SINGAPORE (Reuters) - Oil prices rose on Thursday, driven up by a weakening dollar, but gains were capped by plentiful supplies and inventories despite an effort by OPEC and other producers to cut output and prop up the market.
Brent crude futures, the international benchmark for oil prices, were trading at $55.56 per barrel at 0801 GMT, up 48 cents, or 0.87 percent, from their last close.
U.S. West Texas Intermediate (WTI) crude futures were at $53.19 a barrel, up 43 cents, or 0.82 percent.
Traders said that the gains were largely down to a weakening dollar, which has lost 3.9 percent in value since its January peak. Since oil is traded in dollar, a cheaper greenback makes fuel purchases less costly for countries using other currencies, potentially spurring demand.
However, oil price gains were capped by data from the U.S. Energy Information Administration (EIA) that showed an increase of 2.84 million barrels in commercial crude inventories to 488.3 million barrels, which add to a 6.3 percent rise in U.S. oil production since the middle of last year to 8.96 million barrels per day (bpd).
"EIA estimates that crude oil and other liquids inventories grew by 2 million barrels per day in the fourth quarter of 2016, driven by an increase in production and a significant, but seasonal, drop in consumption," the agency said.
Rising U.S. inventories and output are countering efforts by the Organisation of the Petroleum Exporting Countries (OPEC) and other producers including Russia to cut supplies by a almost 1.8 million bpd during the first half of 2017 in an effort to end a global glut.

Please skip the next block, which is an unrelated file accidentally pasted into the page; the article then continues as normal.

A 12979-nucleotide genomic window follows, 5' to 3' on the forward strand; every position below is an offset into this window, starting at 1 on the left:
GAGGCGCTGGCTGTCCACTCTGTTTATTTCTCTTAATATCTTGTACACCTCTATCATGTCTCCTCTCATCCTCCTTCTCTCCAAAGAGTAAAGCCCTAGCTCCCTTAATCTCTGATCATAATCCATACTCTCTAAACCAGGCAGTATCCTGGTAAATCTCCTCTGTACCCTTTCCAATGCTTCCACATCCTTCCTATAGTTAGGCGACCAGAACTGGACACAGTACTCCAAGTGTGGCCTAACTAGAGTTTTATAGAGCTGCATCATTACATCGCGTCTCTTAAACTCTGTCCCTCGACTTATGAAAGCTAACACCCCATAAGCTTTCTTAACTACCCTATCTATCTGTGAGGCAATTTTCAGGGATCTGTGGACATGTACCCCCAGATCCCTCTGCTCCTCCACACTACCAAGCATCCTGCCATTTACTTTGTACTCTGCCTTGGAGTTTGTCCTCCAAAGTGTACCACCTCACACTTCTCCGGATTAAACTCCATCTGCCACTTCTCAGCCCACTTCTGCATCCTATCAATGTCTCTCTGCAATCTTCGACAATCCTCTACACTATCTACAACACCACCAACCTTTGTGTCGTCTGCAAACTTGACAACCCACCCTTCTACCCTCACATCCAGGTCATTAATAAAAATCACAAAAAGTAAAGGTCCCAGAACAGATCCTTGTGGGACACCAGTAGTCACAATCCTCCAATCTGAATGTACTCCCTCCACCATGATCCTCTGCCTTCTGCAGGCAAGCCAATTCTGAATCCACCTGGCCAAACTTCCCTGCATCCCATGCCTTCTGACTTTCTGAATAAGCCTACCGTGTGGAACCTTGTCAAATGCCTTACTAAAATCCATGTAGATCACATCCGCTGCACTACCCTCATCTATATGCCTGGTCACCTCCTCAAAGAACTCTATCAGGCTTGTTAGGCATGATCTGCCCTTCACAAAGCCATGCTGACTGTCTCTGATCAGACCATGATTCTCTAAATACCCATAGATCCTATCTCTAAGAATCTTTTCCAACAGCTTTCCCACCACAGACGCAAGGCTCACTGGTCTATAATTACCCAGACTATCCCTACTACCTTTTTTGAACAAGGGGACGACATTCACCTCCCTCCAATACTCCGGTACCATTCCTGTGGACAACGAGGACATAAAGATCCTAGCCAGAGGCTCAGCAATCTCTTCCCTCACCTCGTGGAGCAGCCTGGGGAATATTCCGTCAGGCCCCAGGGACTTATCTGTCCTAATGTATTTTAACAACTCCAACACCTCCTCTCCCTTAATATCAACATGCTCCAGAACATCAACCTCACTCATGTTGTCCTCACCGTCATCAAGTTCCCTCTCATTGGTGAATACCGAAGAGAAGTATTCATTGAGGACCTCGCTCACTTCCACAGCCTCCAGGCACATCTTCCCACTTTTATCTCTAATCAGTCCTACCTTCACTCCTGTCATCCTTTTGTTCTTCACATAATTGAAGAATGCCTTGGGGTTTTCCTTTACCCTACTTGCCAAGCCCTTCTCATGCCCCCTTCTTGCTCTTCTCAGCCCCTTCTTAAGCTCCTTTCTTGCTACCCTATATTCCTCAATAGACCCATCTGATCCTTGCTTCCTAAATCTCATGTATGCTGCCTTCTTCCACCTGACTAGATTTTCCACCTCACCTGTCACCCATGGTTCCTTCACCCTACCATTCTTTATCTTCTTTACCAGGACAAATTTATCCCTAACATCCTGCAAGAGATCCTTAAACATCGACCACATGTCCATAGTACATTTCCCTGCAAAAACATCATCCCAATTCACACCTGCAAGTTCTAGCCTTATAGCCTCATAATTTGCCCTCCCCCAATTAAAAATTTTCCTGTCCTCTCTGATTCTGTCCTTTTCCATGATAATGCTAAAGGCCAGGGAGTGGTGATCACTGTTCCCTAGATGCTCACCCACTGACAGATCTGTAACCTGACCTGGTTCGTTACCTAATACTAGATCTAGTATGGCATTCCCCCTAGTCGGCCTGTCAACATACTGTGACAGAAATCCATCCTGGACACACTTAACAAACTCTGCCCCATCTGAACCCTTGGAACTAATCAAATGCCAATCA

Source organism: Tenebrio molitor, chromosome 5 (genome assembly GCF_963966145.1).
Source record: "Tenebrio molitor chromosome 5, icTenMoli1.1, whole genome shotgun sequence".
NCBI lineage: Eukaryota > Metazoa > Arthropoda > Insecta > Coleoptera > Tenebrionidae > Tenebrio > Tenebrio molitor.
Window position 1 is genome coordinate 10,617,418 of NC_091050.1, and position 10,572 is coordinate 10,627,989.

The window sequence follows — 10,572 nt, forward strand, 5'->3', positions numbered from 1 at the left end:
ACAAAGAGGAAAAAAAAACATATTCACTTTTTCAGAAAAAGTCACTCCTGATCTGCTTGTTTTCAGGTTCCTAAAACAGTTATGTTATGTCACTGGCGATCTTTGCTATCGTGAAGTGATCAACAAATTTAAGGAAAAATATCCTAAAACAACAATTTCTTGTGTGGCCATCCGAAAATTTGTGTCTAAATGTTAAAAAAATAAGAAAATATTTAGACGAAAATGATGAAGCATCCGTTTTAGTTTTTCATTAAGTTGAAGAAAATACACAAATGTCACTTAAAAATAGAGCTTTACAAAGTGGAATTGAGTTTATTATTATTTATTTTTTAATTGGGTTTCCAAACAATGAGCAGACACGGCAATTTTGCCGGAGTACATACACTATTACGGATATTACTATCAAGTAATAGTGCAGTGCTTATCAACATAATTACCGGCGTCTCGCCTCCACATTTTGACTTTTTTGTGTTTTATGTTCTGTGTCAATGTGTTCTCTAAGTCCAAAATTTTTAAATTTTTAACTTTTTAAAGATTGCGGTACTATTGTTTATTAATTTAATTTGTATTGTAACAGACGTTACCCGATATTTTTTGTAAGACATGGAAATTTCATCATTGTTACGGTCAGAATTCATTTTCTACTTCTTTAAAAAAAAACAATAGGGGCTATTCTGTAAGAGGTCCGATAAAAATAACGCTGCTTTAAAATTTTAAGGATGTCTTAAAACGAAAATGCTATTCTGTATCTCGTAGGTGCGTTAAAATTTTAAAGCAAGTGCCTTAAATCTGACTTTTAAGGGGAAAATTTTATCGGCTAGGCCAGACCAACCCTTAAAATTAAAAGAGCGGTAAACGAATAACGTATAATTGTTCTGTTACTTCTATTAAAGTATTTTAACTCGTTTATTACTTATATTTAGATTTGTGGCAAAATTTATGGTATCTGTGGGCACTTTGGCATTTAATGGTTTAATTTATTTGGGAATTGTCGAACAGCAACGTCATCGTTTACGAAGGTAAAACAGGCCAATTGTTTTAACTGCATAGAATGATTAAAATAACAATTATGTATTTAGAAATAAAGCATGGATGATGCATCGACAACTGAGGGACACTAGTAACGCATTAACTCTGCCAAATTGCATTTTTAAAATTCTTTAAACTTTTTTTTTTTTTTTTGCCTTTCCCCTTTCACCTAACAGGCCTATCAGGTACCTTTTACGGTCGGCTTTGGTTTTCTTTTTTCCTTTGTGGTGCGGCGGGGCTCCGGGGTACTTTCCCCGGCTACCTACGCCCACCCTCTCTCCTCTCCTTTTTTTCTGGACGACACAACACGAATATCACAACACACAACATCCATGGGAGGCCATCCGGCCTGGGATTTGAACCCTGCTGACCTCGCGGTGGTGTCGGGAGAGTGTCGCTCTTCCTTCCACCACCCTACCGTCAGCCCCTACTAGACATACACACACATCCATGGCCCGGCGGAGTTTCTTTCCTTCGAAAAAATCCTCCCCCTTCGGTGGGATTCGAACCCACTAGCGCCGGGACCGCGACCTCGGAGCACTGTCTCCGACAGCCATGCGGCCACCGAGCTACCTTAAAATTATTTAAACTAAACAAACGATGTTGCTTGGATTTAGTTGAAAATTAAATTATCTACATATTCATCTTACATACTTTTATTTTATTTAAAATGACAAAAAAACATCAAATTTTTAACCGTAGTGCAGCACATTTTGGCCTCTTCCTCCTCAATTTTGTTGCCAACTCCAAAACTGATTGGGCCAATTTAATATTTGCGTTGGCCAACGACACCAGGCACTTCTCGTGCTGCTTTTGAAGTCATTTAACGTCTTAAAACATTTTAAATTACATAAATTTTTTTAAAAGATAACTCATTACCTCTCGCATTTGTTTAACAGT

Key customers in Asia are also being spared any significant cuts as producers fear losing market share to competitors.
Crude supplies to Japan from its biggest supplier Saudi Arabia will not be impacted by last year's agreement between OPEC and non-OPEC countries to cut output, Aabed Al-Saadoun, deputy minister for company affairs at Saudi Arabia's Ministry of Energy, Industry and Mineral Resources, said in Tokyo on Thursday.
But Russia, which overtook Saudi Arabia as China's biggest supplier last year, is likely to remain China's top crude partner for some time as it prepares to expand its crude outflows via the Eastern Siberia-Pacific Ocean (ESPO) pipeline, energy consultancy BMI Research said in a report on Thursday.
That comes as Saudi Arabia is set to cut supplies mainly of its medium-to-heavy grades to some customers in Asia, giving rival suppliers the opportunity to step in, the report added.
(Reporting by Henning Gloystein; Additional reporting by Keith Wallis; Editing by Michael Perry and Gopakumar Warrier)